Under the GDPR (General Data Protection Regulation), a DPO (data protection officer) must be appointed by all public bodies and organisations whose core-activities include:
- Regular large-scale monitoring of data subjects; or
- Processing large amounts of special categories of data.
ICO (Information Commissioner’s Office) guidance says that DPOs must be “independent, an expert in data protection, adequately resourced, and report to the highest management level.”
The GDPR requires that a DPO operates independently and without instruction from their employer over the way they carry out tasks, as well as being free from any conflicts of interest. An employer should not provide guidance on how to investigate complaints, what results should be achieved or how to interpret data protection law.
Although the DPO can fulfil other tasks and duties, they must ensure that there are no conflicts of interest between these duties and their DPO role. In practice, this means that the DPO should not determine the purpose or manner for processing data in their other duties. Additionally, a DPO should not face competing objectives, where business objectives could be prioritised over data protection. Most senior management roles will conflict with the DPO role.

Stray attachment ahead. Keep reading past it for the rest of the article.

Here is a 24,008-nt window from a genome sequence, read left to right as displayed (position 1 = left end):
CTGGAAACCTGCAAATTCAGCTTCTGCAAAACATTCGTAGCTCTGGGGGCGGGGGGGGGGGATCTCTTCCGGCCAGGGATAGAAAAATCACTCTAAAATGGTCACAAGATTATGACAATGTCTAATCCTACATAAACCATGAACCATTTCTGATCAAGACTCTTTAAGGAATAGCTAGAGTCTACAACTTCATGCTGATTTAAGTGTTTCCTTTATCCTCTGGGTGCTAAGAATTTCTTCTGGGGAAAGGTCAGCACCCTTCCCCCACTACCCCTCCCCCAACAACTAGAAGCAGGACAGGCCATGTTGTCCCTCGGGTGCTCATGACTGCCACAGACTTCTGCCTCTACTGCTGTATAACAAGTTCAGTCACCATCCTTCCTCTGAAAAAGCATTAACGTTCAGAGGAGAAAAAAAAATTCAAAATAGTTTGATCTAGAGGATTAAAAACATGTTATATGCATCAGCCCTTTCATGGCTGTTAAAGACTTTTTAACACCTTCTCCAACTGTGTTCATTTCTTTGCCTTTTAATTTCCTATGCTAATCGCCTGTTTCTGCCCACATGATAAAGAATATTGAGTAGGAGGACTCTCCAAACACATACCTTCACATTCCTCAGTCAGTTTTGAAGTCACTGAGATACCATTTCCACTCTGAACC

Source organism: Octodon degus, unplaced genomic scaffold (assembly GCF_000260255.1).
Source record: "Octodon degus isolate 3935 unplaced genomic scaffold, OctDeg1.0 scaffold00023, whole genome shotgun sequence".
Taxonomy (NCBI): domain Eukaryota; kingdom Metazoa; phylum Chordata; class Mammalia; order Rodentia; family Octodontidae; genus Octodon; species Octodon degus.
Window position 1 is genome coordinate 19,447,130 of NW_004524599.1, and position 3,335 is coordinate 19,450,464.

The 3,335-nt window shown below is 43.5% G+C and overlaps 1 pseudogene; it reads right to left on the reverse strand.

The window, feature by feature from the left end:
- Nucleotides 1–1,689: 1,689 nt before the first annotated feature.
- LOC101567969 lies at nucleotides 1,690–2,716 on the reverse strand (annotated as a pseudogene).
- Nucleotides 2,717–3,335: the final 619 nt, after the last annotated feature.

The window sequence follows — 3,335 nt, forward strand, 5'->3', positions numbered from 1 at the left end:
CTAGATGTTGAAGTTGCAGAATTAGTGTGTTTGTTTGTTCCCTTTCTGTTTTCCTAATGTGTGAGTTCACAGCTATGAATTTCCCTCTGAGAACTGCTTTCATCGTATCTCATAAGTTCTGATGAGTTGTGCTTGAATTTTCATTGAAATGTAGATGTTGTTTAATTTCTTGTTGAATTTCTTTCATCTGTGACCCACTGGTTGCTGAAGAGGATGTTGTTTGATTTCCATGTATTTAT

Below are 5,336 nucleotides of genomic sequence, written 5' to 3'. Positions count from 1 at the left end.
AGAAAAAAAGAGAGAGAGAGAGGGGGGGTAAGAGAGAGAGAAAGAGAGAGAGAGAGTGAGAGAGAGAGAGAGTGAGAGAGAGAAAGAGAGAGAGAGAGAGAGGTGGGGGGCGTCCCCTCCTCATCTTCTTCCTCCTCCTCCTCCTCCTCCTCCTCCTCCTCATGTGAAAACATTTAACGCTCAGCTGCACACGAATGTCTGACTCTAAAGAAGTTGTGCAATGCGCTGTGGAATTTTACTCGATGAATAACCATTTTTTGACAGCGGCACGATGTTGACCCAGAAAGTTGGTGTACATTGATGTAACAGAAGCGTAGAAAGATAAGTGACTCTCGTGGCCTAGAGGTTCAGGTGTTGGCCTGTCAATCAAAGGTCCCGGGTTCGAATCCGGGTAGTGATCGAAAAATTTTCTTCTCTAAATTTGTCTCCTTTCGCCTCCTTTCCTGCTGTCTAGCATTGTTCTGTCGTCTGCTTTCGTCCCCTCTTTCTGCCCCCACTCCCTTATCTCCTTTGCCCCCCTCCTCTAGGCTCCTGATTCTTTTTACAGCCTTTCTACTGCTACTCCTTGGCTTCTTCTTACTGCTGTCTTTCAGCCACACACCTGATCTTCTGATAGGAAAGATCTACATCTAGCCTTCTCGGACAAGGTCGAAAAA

Training internal staff
Despite the need for a DPO to be impartial, it is still possible for the role to be filled internally.
Where organisations identify a suitable internal staff member to become the DPO, certain training requirements should be met. The GDPR requires that a DPO has expertise in national and European law, including an in-depth knowledge of the GDPR. The increased scope of the Regulation means DPOs should undertake training in its legal basis and practical implications.
Outsourced DPO services
The DPO role can be outsourced, and there are many options available to organisations looking to take this route. The ICO guidance is that external DPOs should have the same position, tasks and duties as if the role was sourced internally. Appointing a DPO is not a tick-box exercise as the role provides a vital function in ensuring continued data protection and GDPR compliance.
IT Governance is launching a DPO service for healthcare that addresses the requirements faced by organisations that process patient data and the restricted budgets that are often a barrier for the sector. For more information or to discuss the service, contact us >>
Shared DPO services
Organisations and public authorities can share DPO services as long as the DPO is able to perform their tasks effectively. In some cases, the size or scope of the role is such that a single DPO would not be able to split their time.
For primary care organisations, including GPs and pharmacies, sharing a DPO can be a cost-effective way to meet the requirement. In these instances, it is often best to have a designated individual in-house to liaise with the DPO and to perform the less specialised parts of the role, to reduce the time required.